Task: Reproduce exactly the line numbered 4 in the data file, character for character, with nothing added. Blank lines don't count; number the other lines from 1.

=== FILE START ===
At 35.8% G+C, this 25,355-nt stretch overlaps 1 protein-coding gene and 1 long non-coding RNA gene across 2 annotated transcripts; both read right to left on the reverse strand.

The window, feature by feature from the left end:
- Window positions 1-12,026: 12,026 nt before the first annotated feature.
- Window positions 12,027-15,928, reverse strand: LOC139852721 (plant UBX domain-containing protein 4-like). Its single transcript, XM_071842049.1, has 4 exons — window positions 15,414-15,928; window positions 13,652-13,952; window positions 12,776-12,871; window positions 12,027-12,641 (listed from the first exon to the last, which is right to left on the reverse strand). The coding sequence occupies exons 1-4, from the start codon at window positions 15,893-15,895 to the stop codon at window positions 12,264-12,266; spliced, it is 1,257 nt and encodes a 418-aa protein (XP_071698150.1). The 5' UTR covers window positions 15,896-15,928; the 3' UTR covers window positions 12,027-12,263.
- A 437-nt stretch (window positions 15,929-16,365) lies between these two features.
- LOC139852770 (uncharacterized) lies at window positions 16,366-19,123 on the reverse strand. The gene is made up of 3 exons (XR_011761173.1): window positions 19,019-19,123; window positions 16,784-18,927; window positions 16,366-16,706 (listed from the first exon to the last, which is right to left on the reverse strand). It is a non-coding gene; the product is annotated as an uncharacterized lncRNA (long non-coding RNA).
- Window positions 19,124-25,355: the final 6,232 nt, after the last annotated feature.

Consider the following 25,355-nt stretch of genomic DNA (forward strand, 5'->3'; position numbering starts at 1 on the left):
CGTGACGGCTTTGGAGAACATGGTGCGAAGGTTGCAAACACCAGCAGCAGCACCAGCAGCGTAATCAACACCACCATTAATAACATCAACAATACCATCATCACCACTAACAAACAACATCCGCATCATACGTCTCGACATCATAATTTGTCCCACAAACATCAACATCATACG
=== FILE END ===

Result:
- Window positions 12,027-15,928, reverse strand: LOC139852721 (plant UBX domain-containing protein 4-like). Its single transcript, XM_071842049.1, has 4 exons — window positions 15,414-15,928; window positions 13,652-13,952; window positions 12,776-12,871; window positions 12,027-12,641 (listed from the first exon to the last, which is right to left on the reverse strand). The coding sequence occupies exons 1-4, from the start codon at window positions 15,893-15,895 to the stop codon at window positions 12,264-12,266; spliced, it is 1,257 nt and encodes a 418-aa protein (XP_071698150.1). The 5' UTR covers window positions 15,896-15,928; the 3' UTR covers window positions 12,027-12,263.